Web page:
America’s national parks, monuments and historic sites are suffering from neglect — to the point of a $12 billion backlog of necessary maintenance.
In Clark County, that is manifested in a $4.3 million backlog at the Fort Vancouver National Historic Site, according to the National Park Service. Throughout Washington, needed repairs add up to more than $400 million for deteriorating roads and ecosystems, leaky roofs and clogged drains.
This belies the very purpose behind the founding of the national park system more than a century ago. As President Theodore Roosevelt, a driving force behind the preservation of public lands, is credited with saying, “There are no words that can tell the hidden spirit of the wilderness, that can reveal its mystery, its melancholy and its charm.” There is a reason national parks have often been called “America’s best idea.”
Now, the Restore Our Parks and Public Lands Act is providing Congress with an opportunity for bipartisan agreement on the need to invest in the United States for the benefit of future generations. The bill would allocate $6.5 billion over five years to fix up public spaces.
The money would not come from taxpayers, but from fees added to energy company leases on federal lands and waters. More than 200 members of the House of Representatives have signed on as co-sponsors, but Rep. Jaime Herrera Beutler, R-Battle Ground, is one of two Washington representatives not on board. The Senate version of the bill has 36 co-sponsors, but Washington Democrats Maria Cantwell and Patty Murray have yet to sign on.
Herrera Beutler opposes the bill because it does not include U.S. Forest Service land, which also faces a maintenance backlog and also warrants attention from Congress.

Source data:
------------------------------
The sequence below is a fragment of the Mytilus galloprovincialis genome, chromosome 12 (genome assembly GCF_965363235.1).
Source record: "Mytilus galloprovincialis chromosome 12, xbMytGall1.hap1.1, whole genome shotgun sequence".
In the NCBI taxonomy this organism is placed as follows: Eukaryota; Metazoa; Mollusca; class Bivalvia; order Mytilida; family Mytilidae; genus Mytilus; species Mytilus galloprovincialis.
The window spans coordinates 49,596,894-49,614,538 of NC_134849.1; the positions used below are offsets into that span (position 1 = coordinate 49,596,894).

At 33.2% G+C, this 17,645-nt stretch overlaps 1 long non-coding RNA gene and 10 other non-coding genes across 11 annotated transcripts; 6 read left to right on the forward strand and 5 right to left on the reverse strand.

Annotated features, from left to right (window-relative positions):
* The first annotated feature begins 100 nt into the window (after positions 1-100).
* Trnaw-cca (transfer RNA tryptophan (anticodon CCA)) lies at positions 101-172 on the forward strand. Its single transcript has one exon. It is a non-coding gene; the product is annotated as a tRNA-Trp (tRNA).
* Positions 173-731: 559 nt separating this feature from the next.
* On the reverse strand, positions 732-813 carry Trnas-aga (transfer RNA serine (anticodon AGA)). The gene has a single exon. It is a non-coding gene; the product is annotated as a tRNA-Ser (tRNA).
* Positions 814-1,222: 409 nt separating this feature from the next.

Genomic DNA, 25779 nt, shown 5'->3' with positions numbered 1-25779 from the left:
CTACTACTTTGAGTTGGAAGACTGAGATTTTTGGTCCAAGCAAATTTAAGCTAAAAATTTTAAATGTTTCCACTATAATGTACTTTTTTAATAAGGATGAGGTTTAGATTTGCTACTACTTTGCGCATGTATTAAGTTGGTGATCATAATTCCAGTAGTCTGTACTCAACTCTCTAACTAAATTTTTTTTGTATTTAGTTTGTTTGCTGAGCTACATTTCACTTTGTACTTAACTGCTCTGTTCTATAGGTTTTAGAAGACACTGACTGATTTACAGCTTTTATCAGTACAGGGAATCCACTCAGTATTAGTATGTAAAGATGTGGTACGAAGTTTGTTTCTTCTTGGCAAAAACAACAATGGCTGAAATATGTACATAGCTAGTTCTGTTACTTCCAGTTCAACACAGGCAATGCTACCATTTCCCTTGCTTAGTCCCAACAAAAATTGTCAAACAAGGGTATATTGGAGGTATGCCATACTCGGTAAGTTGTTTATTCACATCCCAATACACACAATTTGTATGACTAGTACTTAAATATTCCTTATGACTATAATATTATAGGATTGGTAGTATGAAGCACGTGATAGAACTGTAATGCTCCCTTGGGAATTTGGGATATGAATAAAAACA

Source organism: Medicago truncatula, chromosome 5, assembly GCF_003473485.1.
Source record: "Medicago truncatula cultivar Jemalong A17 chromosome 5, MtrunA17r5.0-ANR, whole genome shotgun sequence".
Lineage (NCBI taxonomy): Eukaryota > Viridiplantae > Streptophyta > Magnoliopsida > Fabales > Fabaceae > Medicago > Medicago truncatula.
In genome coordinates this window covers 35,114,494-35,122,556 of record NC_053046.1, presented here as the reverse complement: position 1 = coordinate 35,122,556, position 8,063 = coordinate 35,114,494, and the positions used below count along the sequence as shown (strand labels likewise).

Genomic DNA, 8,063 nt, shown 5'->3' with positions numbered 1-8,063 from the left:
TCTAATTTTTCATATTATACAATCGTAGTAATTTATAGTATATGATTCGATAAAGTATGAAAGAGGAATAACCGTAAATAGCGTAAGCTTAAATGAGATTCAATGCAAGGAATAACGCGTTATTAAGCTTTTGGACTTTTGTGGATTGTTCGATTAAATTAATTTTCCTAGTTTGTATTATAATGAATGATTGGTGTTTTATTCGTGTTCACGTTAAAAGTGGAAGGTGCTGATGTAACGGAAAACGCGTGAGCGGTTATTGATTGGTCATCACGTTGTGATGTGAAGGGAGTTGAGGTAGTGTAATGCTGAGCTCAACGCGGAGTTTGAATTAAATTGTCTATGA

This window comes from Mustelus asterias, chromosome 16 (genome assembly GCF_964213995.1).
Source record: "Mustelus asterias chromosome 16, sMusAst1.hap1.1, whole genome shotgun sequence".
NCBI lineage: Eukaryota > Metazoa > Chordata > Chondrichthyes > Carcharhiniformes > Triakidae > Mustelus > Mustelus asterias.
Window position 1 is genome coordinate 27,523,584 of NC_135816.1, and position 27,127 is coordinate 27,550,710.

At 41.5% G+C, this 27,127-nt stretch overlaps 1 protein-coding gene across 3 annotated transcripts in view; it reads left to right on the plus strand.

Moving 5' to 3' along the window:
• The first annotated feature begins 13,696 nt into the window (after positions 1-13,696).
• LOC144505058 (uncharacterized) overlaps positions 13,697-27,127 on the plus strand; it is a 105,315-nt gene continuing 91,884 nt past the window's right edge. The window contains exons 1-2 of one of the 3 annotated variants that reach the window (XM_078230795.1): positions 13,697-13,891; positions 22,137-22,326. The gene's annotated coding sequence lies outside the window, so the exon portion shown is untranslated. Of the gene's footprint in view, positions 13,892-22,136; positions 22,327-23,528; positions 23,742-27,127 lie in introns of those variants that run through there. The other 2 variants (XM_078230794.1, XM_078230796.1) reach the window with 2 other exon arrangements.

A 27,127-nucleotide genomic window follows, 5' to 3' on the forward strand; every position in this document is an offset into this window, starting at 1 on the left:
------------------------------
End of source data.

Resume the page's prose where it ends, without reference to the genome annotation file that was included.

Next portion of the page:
But we hope that competing need does not preclude maintenace at national parks, lest Americans love their national parks to death. As Rep. Donna F. Edwards, D-Md., quipped in a column for The Washington Post: “If the parks had a homeowners’ association, they would be racking up citations for violations.”
Shoring up national parks and historic sites is not only a matter of preserving this nation’s scenic beauty and cultural heritage. It also is important to areas that welcome visitors. Rep. Derek Kilmer, D-Gig Harbor and a champion of the Restore Our Parks act said, “I’ve seen firsthand how our public lands have captivated both visitors and residents alike and served as key economic drivers for our local communities.”
Last year, America’s national parks saw more than 300 million visitors who spent more than $20 billion, according to a new report from the National Park Service. While such tallies can be specious in their calculations, there is no doubt that nearby parks provide a boost for countless communities.
Particularly in the western United States, national parks and monuments are tightly linked to our heritage and to our appreciation for the grandeur of this nation. A survey conducted by Colorado College found that 94 percent of residents in Western states favor more spending for maintenance of national parks.
For many Americans, the idea of preserving our natural splendor is a strong selling point for addressing the maintenance backlog at cherished sites. For others, recognition that there is a strong return on investment should resonate.
Either way, adequate spending for national parks, monuments and historic sites should generate bipartisan support for restoring and enhancing our nation’s most wondrous public spaces.